'She's Small Like Me': First Look at Cynthia Erivo as Harriet Tubman

Cynthia Erivo attends the 12th Annual CNN Heroes: An All-Star Tribute on December 9, 2018 in New York City.
Cynthia Erivo attends the 12th Annual CNN Heroes: An All-Star Tribute on December 9, 2018 in New York City.
Photo: Mike Coppola (Getty Images for CNN)

As film is a visual medium, it makes sense that buzz heightens once the audience gets a peek at movie stills, photo shoots or other behind-the-scenes photos connected to a film.


Such is the case with Harriet, an upcoming biographical drama from Focus Features, chronicling the story of Harriet Tubman, who helped free hundreds of slaves in the South following her own successful escape in 1849. The much-anticipated biopic stars Cynthia Erivo as the titular character, as well as Joe Alwyn, Janelle Monae, Jennifer Nettles, and Leslie Odom.

In a series of photos exclusively obtained by People, we get our first glimpse of Erivo as the badass abolitionist.

“It’s a new way of looking at Harriet,” the 32-year-old actress told People. “She was a hero, and now we get to really tell her story because we haven’t really heard her story. It’s been long overdue.”

As with most actors when preparing for a role, the Tony Award winner focused on their similarities.

“I knew she was small like me,” said Erivo, who is 5 feet, 1 inch tall. “I knew she was 5 foot, or 4'11″. It fascinated me because I realize this woman was extraordinary because she was small and like me in every sense of the word.”


Erivo also touched on the love Tubman had for husband John Tubman, and her surprise to find out that the end of the Tubman’s relationship was a catalyst for Harriet’s crusade, noting, “it was heartbreak that got her on the road to doing all the good things that she did.”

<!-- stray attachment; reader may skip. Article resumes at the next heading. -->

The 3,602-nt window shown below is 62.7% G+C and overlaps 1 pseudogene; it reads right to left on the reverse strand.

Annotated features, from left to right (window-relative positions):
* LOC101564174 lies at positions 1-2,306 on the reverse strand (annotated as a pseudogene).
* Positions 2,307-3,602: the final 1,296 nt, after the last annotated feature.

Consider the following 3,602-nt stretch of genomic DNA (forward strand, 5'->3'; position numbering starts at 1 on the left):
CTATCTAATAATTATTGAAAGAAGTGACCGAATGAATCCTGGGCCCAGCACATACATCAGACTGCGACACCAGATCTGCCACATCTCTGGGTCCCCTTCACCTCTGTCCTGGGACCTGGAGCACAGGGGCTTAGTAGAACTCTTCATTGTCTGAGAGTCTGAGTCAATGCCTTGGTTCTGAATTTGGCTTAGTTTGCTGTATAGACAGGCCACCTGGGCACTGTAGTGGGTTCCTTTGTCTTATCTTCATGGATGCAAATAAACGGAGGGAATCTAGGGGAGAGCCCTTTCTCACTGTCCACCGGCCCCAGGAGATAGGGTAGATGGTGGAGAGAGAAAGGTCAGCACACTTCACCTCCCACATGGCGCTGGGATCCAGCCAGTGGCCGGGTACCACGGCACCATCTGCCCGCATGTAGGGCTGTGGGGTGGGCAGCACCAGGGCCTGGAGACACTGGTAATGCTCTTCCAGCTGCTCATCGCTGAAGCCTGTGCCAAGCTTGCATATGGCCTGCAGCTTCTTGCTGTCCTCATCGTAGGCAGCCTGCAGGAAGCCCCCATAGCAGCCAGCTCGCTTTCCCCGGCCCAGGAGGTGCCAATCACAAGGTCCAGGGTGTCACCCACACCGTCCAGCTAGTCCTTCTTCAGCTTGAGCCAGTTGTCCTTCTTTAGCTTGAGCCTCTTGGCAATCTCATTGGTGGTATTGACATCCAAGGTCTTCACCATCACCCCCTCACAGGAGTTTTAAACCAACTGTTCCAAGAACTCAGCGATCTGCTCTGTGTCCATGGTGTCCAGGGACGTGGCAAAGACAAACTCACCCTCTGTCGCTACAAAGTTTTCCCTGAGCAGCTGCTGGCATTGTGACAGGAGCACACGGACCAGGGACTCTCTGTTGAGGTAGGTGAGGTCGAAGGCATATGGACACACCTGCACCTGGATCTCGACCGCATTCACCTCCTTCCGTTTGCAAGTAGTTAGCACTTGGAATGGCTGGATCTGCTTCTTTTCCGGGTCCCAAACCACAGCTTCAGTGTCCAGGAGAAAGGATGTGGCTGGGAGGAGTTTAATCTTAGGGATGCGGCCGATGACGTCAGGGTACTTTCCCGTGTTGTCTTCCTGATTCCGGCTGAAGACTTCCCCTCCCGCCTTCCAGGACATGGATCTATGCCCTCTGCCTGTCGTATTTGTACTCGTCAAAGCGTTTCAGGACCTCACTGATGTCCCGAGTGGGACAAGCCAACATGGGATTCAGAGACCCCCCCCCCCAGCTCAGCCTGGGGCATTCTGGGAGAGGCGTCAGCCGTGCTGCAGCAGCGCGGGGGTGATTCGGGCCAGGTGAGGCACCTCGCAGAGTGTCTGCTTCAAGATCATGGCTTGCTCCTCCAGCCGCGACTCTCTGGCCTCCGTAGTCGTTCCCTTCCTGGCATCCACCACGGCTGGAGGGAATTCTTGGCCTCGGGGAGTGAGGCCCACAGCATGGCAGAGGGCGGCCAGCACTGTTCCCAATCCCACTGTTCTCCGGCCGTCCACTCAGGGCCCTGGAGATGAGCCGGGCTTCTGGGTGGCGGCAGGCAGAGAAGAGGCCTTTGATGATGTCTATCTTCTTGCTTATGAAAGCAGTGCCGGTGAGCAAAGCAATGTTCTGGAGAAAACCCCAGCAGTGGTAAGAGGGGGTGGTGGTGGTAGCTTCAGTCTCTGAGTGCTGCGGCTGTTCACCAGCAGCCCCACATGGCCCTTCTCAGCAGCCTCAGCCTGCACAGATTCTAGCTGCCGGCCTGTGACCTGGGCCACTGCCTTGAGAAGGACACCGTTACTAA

“I don’t think she set out to be a superhero,” noted Erivo. “I think she just set out to do the right thing.”


Upon hearing of the casting announcement, some members of the black community were disappointed by the fact that the role wasn’t given to an African-American woman, particularly a descendant of American slaves.


“People speak of foreign privilege and truthfully life would be unbelievably easy if that were applied to me but that is not my portion. I fought for the role of Celie, and spilled blood sweat and tears playing her, the same applies for every role I’ve earned, this will be no different,” Erivo noted in September, adding, “I cannot tell how protective I am of this woman and her story.”

Harriet premieres later this year.

Staff Writer, Entertainment at The Root. Sugar, spice & everything rice. Equipped with the uncanny ability to make a Disney reference and a double entendre in the same sentence.



The issue with a non-American playing Harriet Tubman and important figures like her isn’t simply that she’s non-American. It’s twofold: 1) Like many non-American Blacks, she actively looks down on Black Americans. We cannot ignore that. 2) Since most people, even other Black Americans, fall for the fiction that every other kind of Black person is “better,” we are being shut out of acting roles more and more often. We are thought not good enough and not trained enough to even play ourselves; Americans think anyone with a British accent is automatically talented and cultured and has more acting training than an American possibly could, no matter the factual credentials of the Americans they’re comparing to. I’m being blunt when I say that this bullshit is starting to piss me off.